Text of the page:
I banged my left knee really hard working in the yard last weekend. I felt it going up and down stairs that night.
I run 7 days a week and the next day I did 12 miles. I wanted to see how my knee felt but it only hurt for the first 1-2 miles (inside/lower knee). After that the pain was gone and I felt really good, so I did the full 12 miles I planned.
I've continued to run each morning of this week, but doing super short 3 mile runs at a slightly slow/easy pace. Each day the knee hurts when I come down on it, but only for 1-2 miles. Literally near the same point each day the pain stops and I feel good landing and pushing off (even going downhill). When I finish my run, my knee continues to feel good.
I have no pain when I wake up in the morning or later in the day. I continue to notice a slight pain going up/down stairs. I see no swelling. I can push and squeeze my knee and I feel nothing (feels good). Each day it seems to feel better on the stairs.
So my question is should I continue running on it since it only hurts in the beginning of my run? I figure if it feels so good at the end of the run, I can't be doing further damage to it. But obviously I want it to heal and go away. It does seem to be getting better, but very slowly and it's been a week (6 runs).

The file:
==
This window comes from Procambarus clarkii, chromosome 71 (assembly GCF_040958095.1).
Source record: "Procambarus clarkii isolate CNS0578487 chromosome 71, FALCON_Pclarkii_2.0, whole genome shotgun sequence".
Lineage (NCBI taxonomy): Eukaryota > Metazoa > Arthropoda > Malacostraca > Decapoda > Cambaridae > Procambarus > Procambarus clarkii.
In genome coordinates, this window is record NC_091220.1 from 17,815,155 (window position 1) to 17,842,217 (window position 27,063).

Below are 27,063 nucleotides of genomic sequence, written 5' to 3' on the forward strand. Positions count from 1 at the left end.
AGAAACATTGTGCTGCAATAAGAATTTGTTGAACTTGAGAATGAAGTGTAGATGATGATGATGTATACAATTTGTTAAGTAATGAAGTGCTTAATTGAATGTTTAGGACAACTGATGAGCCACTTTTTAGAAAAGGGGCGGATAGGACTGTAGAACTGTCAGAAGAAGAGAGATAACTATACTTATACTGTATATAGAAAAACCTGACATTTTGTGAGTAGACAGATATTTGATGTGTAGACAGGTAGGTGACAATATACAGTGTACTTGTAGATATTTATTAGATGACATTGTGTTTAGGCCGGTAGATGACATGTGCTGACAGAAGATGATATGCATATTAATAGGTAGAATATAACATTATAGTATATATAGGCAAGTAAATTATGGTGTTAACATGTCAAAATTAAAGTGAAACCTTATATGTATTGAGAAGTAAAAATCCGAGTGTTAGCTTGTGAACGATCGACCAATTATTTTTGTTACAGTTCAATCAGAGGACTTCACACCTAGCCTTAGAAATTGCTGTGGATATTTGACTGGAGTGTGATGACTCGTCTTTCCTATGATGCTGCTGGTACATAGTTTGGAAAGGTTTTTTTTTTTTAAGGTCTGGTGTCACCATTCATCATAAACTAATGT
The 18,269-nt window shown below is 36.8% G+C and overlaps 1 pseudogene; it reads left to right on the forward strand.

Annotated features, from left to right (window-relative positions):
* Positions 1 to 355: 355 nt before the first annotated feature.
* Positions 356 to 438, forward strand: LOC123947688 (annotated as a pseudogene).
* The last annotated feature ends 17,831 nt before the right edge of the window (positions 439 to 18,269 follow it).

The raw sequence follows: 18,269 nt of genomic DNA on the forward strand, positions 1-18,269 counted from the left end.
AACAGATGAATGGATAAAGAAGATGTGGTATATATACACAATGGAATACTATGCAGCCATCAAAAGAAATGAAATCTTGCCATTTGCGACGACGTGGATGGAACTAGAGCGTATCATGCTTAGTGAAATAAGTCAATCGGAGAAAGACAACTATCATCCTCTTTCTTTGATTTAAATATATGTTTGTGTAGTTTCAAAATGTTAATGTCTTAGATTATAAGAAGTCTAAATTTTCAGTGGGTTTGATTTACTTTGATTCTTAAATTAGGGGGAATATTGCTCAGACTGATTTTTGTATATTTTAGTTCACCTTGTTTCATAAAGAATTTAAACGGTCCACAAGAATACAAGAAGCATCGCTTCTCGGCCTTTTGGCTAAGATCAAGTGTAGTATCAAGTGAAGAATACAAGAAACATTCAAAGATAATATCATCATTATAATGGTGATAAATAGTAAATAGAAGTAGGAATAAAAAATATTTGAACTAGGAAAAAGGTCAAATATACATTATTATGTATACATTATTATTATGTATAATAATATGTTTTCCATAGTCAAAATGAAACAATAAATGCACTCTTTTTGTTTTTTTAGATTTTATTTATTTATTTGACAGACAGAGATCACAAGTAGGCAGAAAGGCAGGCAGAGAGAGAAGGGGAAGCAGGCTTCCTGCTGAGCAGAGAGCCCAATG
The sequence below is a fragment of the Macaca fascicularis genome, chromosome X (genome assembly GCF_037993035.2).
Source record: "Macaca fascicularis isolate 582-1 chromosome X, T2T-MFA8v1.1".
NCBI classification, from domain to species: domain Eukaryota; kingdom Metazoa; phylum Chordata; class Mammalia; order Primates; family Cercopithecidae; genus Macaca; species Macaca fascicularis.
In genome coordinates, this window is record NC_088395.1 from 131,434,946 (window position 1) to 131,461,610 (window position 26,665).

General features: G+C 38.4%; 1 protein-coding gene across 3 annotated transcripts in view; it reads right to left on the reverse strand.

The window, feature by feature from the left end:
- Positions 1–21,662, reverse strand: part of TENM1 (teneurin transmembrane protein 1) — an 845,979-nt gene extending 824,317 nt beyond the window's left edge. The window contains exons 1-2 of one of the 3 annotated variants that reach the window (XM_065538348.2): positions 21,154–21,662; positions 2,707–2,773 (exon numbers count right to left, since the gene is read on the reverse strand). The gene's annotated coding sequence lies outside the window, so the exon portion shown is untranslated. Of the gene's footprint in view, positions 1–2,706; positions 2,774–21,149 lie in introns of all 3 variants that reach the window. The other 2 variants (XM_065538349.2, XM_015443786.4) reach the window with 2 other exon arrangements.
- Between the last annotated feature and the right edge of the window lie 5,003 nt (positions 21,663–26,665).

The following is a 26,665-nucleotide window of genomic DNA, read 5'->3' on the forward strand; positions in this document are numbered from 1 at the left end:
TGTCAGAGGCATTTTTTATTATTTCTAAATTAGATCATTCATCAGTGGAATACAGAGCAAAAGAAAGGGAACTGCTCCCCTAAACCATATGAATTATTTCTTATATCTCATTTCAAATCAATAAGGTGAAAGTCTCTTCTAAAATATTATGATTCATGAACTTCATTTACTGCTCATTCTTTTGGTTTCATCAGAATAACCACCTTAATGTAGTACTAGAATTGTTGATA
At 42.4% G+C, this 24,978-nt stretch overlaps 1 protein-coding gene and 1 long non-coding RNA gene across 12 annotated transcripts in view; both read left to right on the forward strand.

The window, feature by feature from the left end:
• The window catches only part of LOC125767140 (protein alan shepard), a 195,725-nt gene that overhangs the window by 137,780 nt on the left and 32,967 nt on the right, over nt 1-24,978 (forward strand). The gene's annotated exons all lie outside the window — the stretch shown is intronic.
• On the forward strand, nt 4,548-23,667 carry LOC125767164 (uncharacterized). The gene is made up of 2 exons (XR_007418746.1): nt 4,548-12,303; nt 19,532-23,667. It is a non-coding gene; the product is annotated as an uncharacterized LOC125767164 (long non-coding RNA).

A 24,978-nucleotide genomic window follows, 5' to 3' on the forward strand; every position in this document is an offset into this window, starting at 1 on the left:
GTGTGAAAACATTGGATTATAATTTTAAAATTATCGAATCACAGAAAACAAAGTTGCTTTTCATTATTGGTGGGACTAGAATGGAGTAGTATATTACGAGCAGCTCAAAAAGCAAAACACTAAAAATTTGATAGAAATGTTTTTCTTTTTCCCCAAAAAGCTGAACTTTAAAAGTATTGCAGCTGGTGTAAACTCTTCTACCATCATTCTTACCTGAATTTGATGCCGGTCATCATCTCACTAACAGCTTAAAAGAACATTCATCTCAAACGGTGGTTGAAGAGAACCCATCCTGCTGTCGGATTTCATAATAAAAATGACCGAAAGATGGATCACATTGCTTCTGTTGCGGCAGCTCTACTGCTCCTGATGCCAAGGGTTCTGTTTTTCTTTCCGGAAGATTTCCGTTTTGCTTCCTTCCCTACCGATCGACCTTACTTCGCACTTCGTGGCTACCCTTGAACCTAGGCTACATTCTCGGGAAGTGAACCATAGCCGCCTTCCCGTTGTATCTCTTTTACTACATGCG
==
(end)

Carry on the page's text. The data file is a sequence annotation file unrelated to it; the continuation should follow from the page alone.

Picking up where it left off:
I've never had any knee injuries/pain, so this is new territory for me. I know I didn't injury my knee running, but I keep questioning if I should be running on it.
I'm going to make a very non-medical observation. Sometimes, for reasons that can be better explained by others who post here, an injury will stop hurting once it gets warmed up. Regardless, you might do well to take a few days off to let it heal. Which is not to say I haven't done something similar. But I've never been one to run 7 days a week either.
How's it going so far? I agree with Len that you probably should have stood down for a few of these workouts, at least for careful observation in case something was actually damaged. The fact that it feels good after a while, only means the endorphins are working, those natural pain-killing opiates the body makes in response to physical stress - or what we call the "runner's high." However, I will second your opinion that it would probably hurt later if something was really wrong. So you banged it up, exercise makes it feel better, and the extra circulation is probably helping whatever is/was wrong heal faster. Good call, but try not to take too many chances with the only body you've got!
After 10 days running with no improvment in the knee (but not any worse), I realized I'd rather break my streak and give it time to heal. I took off 2 days and noticed it felt much better going up/down stairs. It still bothered me on my run this morning, but it felt like an improvement in the right direction. I will take off some additional days as needed so that it heals properly.
Thanks for the helpful advice!
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